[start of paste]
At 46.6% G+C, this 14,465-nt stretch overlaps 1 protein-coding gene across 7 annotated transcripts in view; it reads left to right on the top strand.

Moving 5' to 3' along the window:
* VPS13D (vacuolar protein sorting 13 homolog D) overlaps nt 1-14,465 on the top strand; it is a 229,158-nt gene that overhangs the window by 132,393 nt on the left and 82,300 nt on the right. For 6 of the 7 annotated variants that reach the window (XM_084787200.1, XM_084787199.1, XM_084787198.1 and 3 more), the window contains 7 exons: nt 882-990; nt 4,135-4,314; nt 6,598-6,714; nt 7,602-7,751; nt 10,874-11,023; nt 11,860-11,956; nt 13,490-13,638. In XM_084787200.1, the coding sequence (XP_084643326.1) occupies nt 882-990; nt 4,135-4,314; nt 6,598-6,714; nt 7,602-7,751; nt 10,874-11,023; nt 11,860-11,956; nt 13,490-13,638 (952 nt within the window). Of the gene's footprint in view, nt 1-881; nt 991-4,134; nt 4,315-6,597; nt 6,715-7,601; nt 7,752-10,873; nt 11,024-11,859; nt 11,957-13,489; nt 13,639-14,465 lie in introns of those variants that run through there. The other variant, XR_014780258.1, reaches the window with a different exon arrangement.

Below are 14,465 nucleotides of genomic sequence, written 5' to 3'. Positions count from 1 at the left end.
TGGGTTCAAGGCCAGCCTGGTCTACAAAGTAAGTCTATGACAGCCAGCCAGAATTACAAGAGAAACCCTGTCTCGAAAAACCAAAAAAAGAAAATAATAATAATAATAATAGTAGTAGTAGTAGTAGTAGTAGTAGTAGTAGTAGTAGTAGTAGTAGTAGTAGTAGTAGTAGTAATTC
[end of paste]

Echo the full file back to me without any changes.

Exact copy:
At 46.6% G+C, this 14,465-nt stretch overlaps 1 protein-coding gene across 7 annotated transcripts in view; it reads left to right on the top strand.

Moving 5' to 3' along the window:
* VPS13D (vacuolar protein sorting 13 homolog D) overlaps nt 1-14,465 on the top strand; it is a 229,158-nt gene that overhangs the window by 132,393 nt on the left and 82,300 nt on the right. For 6 of the 7 annotated variants that reach the window (XM_084787200.1, XM_084787199.1, XM_084787198.1 and 3 more), the window contains 7 exons: nt 882-990; nt 4,135-4,314; nt 6,598-6,714; nt 7,602-7,751; nt 10,874-11,023; nt 11,860-11,956; nt 13,490-13,638. In XM_084787200.1, the coding sequence (XP_084643326.1) occupies nt 882-990; nt 4,135-4,314; nt 6,598-6,714; nt 7,602-7,751; nt 10,874-11,023; nt 11,860-11,956; nt 13,490-13,638 (952 nt within the window). Of the gene's footprint in view, nt 1-881; nt 991-4,134; nt 4,315-6,597; nt 6,715-7,601; nt 7,752-10,873; nt 11,024-11,859; nt 11,957-13,489; nt 13,639-14,465 lie in introns of those variants that run through there. The other variant, XR_014780258.1, reaches the window with a different exon arrangement.

Below are 14,465 nucleotides of genomic sequence, written 5' to 3'. Positions count from 1 at the left end.
TGGGTTCAAGGCCAGCCTGGTCTACAAAGTAAGTCTATGACAGCCAGCCAGAATTACAAGAGAAACCCTGTCTCGAAAAACCAAAAAAAGAAAATAATAATAATAATAATAGTAGTAGTAGTAGTAGTAGTAGTAGTAGTAGTAGTAGTAGTAGTAGTAGTAGTAGTAGTAGTAATTC